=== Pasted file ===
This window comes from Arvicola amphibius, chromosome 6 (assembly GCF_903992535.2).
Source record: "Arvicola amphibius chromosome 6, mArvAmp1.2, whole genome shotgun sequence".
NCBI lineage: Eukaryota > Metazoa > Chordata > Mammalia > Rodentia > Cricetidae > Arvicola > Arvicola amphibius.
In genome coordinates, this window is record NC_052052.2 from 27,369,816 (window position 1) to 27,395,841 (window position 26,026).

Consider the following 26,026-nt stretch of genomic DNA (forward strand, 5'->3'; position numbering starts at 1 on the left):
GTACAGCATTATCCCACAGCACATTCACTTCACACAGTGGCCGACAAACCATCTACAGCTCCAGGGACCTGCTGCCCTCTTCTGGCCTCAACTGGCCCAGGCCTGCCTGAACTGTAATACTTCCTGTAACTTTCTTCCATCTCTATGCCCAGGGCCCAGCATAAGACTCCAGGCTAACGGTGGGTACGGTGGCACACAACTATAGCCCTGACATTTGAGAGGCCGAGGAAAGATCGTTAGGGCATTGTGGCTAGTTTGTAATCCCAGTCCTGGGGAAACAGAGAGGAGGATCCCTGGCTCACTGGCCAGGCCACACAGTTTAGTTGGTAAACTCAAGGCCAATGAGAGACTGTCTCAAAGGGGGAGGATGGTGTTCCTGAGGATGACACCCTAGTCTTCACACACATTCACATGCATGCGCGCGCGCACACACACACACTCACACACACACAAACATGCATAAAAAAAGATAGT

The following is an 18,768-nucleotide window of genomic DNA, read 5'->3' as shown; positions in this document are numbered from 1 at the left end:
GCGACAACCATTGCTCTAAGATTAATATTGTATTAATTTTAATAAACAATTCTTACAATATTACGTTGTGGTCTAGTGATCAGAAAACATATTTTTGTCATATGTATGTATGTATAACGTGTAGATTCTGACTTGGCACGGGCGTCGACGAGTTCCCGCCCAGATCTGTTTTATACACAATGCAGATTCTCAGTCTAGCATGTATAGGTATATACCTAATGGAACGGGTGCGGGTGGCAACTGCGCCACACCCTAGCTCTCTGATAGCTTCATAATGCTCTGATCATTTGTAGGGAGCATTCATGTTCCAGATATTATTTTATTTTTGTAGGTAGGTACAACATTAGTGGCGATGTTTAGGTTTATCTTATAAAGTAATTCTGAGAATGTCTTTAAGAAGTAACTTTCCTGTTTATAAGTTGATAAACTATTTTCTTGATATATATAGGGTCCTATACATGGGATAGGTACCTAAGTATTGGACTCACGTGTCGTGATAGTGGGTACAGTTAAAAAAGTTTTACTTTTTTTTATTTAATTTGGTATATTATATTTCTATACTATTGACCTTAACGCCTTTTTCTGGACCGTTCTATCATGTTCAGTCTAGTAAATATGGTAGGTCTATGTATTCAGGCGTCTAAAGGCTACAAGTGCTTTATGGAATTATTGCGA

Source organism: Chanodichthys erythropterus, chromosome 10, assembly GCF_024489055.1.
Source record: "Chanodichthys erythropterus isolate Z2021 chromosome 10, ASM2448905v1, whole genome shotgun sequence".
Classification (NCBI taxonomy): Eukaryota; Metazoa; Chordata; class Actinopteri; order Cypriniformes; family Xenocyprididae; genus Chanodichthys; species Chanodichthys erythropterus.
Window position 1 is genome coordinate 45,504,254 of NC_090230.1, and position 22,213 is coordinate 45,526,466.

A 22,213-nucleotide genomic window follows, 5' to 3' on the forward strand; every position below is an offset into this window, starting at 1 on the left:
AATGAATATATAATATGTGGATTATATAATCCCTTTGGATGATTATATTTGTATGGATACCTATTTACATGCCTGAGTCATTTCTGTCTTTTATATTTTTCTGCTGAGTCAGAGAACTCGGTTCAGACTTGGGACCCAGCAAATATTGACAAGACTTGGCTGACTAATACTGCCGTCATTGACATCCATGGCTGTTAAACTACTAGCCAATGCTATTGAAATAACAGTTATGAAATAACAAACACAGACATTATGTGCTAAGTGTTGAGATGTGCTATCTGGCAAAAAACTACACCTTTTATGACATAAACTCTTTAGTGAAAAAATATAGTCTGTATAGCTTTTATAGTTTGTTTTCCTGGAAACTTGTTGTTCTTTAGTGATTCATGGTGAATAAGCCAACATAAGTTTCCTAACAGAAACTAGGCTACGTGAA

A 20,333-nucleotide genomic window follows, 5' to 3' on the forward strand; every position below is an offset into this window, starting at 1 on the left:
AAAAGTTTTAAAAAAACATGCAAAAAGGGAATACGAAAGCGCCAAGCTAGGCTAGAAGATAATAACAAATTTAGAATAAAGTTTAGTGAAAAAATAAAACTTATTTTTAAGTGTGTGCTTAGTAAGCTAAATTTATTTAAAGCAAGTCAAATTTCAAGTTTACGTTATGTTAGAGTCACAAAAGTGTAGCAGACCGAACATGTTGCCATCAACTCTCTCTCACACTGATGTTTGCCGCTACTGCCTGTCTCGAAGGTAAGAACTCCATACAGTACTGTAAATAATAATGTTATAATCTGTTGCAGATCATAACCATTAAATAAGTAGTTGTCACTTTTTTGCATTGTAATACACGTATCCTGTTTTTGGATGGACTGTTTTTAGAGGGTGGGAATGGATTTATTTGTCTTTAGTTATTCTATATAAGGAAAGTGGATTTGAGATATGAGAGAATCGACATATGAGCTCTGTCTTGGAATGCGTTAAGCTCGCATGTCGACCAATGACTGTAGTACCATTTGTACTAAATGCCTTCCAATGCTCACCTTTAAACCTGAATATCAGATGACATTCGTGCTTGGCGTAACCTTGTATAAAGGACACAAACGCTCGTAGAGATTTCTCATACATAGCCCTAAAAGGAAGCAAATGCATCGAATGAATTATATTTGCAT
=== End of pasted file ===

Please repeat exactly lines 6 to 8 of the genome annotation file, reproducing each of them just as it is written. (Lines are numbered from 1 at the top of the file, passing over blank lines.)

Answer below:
GTACAGCATTATCCCACAGCACATTCACTTCACACAGTGGCCGACAAACCATCTACAGCTCCAGGGACCTGCTGCCCTCTTCTGGCCTCAACTGGCCCAGGCCTGCCTGAACTGTAATACTTCCTGTAACTTTCTTCCATCTCTATGCCCAGGGCCCAGCATAAGACTCCAGGCTAACGGTGGGTACGGTGGCACACAACTATAGCCCTGACATTTGAGAGGCCGAGGAAAGATCGTTAGGGCATTGTGGCTAGTTTGTAATCCCAGTCCTGGGGAAACAGAGAGGAGGATCCCTGGCTCACTGGCCAGGCCACACAGTTTAGTTGGTAAACTCAAGGCCAATGAGAGACTGTCTCAAAGGGGGAGGATGGTGTTCCTGAGGATGACACCCTAGTCTTCACACACATTCACATGCATGCGCGCGCGCACACACACACACTCACACACACACAAACATGCATAAAAAAAGATAGT

The following is an 18,768-nucleotide window of genomic DNA, read 5'->3' as shown; positions in this document are numbered from 1 at the left end:
GCGACAACCATTGCTCTAAGATTAATATTGTATTAATTTTAATAAACAATTCTTACAATATTACGTTGTGGTCTAGTGATCAGAAAACATATTTTTGTCATATGTATGTATGTATAACGTGTAGATTCTGACTTGGCACGGGCGTCGACGAGTTCCCGCCCAGATCTGTTTTATACACAATGCAGATTCTCAGTCTAGCATGTATAGGTATATACCTAATGGAACGGGTGCGGGTGGCAACTGCGCCACACCCTAGCTCTCTGATAGCTTCATAATGCTCTGATCATTTGTAGGGAGCATTCATGTTCCAGATATTATTTTATTTTTGTAGGTAGGTACAACATTAGTGGCGATGTTTAGGTTTATCTTATAAAGTAATTCTGAGAATGTCTTTAAGAAGTAACTTTCCTGTTTATAAGTTGATAAACTATTTTCTTGATATATATAGGGTCCTATACATGGGATAGGTACCTAAGTATTGGACTCACGTGTCGTGATAGTGGGTACAGTTAAAAAAGTTTTACTTTTTTTTATTTAATTTGGTATATTATATTTCTATACTATTGACCTTAACGCCTTTTTCTGGACCGTTCTATCATGTTCAGTCTAGTAAATATGGTAGGTCTATGTATTCAGGCGTCTAAAGGCTACAAGTGCTTTATGGAATTATTGCGA